Landowners Announce Hiking Ban on Popular Mt. Kirkjufell

Kirkjufell mountain on the Snæfellsnes Peninsula

Landowners of Mt. Kirkjufell have announced a winter hiking ban, RÚV reports. The aim of the ban, which takes effect today, is to ensure the safety of travellers and first responders; three deaths have occurred on the mountain over the past four years.

Ill prepared and oblivious to danger

On Saturday, November 5, landowners of the property on which Mt. Kirkjufell is situated met with the mayor and planning officer of Grundarfjörður alongside representatives from first responders and the Icelandic Tourist Board. The purpose of the meeting was to discuss a response to the sharp rise in travellers and the numerous serious accidents that have been suffered during hikes up the mountain (including three deaths over the past four years).

This morning, the landowners sent a press release to various media outlets announcing that all hiking on the mountain would be banned, starting today, November 8. The press release noted, however, that hikers would be allowed to hike up the mountain in June of next year when nesting season had concluded. Signs will be installed on hiking paths and in the parking lot near Kirkjufellsfoss to relay this information.

Arrowhead Mountain attracts visitors

As noted in an article in RÚV, Mt. Kirkjufell became one of Iceland’s most popular attractions after appearing in the TV series Game of Thrones (as Arrowhead Mountain). Since then, a growing number accidents and deaths “necessitate increased safety measures,” according to property owners. Vegetation on the mountain has also suffered due to the number of hikers, which imposes a further threat to safety.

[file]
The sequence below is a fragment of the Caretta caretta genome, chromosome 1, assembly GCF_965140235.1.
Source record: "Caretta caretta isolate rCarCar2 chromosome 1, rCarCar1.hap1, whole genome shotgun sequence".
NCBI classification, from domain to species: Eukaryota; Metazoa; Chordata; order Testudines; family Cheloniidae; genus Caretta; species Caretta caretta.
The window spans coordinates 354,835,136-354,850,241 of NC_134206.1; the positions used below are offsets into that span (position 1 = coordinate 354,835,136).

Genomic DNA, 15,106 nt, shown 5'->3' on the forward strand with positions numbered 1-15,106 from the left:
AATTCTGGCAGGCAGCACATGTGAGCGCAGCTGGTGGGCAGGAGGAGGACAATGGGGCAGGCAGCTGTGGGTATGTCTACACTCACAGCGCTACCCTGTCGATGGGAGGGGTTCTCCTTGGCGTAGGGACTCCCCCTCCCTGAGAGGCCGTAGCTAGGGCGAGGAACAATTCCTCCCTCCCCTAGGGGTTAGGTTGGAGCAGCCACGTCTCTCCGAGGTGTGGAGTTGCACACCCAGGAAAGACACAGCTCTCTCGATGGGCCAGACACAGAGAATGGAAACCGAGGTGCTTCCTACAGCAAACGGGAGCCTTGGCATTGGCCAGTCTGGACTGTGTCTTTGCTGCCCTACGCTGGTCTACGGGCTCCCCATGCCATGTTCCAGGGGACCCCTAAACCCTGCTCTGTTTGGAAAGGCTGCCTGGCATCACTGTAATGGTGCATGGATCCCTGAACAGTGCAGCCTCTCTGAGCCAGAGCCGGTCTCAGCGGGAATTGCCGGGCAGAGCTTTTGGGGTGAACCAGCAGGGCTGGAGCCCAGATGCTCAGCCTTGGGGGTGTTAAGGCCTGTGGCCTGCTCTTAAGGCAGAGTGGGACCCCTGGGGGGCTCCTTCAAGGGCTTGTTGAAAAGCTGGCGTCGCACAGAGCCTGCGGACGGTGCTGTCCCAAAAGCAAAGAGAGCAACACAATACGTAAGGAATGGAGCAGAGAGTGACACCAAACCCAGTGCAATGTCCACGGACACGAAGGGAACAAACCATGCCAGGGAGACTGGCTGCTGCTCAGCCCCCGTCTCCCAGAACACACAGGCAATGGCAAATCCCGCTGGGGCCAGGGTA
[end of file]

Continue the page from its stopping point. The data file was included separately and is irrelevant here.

According to the press release, the property owners have noticed that many foreign travellers seem oblivious to the dangers of hiking up the mountain: “they hike up without the proper gear and in dangerous conditions.” Most of the accidents occur during fall or winter when conditions are the most difficult, which in turn endangers the safety of response parties, dispatched in the event of accidents.

The landowners concluded their statement by entreating everyone in the tourist and information business to remind travellers not to hike up Mt. Kirkjufell during winter. “These measures are taken with everyone’s safety in mind.”

Mouse Infestation “Unlike Anything” Exterminator Has Seen

In an interview with RÚV, a seasoned exterminator has stated that Iceland is currently experiencing a mouse infestation the likes of which he’s never seen. He encourages people to take the necessary precautions.

A 43-year career in extermination

Despite their small stature, mice can be an outsized pest for homeowners. Árni Logi Sigurbjörnsson, an exterminator of 43 years, has been busy over the past days – in light of a countrywide mouse infestation.